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Confederate enlisted coat ID'ed 12th Ga.

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Footlocker - Jaw dropping acquisition! THANK YOU for letting us see it!

 

What do the backs of the buttons look like, are they marked? Can you fold the fabric back and get half-shots of it? Of course please don't if that makes you uncomfortable.

 

VMI88 thoughtfully proposes, "My theory is that the Federals simply referred to dingy gray uniforms as 'butternut' as a term of derision and because they didn't have the opportunity to see them when newly issued." Maybe.

 

I believe firsthand accounts about the ubiquitous butternut. But we must recall the situation after the war. Americans, especially Southerners, were incredibly war-weary, and what we see as treasures today were not universally valued. I'm sure battle worn butternut was considered common, and with the destitute condition of the population they were used as everyday street/work clothes until worn out.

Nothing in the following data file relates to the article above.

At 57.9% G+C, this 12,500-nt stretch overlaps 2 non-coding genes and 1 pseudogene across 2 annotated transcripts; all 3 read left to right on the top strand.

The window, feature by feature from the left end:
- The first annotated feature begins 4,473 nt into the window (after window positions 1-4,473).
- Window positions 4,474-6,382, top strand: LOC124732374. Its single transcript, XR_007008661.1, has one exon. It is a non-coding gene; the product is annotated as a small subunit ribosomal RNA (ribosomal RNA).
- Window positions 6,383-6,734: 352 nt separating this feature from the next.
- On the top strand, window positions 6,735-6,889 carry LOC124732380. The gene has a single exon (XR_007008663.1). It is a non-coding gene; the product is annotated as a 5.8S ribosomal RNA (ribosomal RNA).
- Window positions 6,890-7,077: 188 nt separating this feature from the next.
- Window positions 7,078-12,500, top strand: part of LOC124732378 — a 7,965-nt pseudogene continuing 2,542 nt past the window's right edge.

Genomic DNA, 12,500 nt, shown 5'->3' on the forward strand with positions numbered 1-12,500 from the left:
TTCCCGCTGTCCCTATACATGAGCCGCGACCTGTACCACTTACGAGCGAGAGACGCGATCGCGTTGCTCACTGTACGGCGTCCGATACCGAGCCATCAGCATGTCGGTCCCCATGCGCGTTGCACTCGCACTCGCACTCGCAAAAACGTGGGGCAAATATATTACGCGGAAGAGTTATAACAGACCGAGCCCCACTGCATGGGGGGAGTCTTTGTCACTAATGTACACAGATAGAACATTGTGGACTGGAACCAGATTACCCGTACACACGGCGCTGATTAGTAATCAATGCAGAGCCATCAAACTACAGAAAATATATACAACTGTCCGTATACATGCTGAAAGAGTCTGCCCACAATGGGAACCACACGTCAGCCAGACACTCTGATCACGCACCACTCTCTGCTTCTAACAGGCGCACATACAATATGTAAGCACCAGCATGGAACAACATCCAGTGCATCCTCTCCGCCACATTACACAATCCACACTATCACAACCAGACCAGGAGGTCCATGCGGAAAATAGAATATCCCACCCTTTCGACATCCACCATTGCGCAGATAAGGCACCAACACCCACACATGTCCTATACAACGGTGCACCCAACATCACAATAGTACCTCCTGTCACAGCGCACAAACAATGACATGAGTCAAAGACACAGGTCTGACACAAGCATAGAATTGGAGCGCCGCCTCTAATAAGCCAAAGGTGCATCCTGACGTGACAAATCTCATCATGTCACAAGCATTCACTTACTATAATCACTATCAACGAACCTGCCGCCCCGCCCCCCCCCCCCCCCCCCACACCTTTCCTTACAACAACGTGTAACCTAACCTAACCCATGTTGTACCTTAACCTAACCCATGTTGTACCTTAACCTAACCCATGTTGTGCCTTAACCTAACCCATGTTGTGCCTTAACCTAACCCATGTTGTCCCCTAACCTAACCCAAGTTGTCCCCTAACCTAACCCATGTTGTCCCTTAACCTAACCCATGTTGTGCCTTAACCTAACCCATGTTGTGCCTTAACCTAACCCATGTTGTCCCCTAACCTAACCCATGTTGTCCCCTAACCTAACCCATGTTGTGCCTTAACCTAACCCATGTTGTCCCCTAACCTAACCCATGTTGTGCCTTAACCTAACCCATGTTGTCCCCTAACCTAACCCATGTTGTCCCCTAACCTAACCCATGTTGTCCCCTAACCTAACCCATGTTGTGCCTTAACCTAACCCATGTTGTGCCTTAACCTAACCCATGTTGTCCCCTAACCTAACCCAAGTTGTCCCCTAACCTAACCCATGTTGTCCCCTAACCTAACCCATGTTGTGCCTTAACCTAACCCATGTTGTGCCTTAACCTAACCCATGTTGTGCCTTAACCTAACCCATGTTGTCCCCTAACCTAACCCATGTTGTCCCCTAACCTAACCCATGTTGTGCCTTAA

However, post war a finely made jacket like this may have been worn only on Sunday, and in any case seemed more worthy of preservation than lowly butternut homespun. Therefore, surviving high quality gray is represented in a larger percentage than what was on the field.

 

Amazing property you have there, what a triumph. Congratulations!


In memory of Honored Uncle William Comstock of Saybrook Connecticut, age 16, murdered by the traitor Benedict Arnold at Fort Trumbull CT, Sept. 6, 1781. Son of Pvt. Samuel Comstock III, brother of Pvt. Samuel Comstock IV, 6th Regiment, Connecticut Line. Your sacrifice is not forgotten. God Bless America. - Kurt C.

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